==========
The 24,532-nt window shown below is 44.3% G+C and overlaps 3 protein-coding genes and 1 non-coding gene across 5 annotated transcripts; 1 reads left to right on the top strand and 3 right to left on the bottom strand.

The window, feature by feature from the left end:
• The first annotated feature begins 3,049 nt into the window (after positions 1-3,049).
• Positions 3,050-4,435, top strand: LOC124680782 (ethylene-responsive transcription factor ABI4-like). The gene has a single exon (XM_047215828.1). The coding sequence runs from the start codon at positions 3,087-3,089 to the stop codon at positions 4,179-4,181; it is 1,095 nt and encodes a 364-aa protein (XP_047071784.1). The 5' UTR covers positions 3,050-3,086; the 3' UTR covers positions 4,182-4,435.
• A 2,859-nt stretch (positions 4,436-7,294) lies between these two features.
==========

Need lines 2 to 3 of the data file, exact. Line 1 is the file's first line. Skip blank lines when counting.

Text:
The window, feature by feature from the left end:
• The first annotated feature begins 3,049 nt into the window (after positions 1-3,049).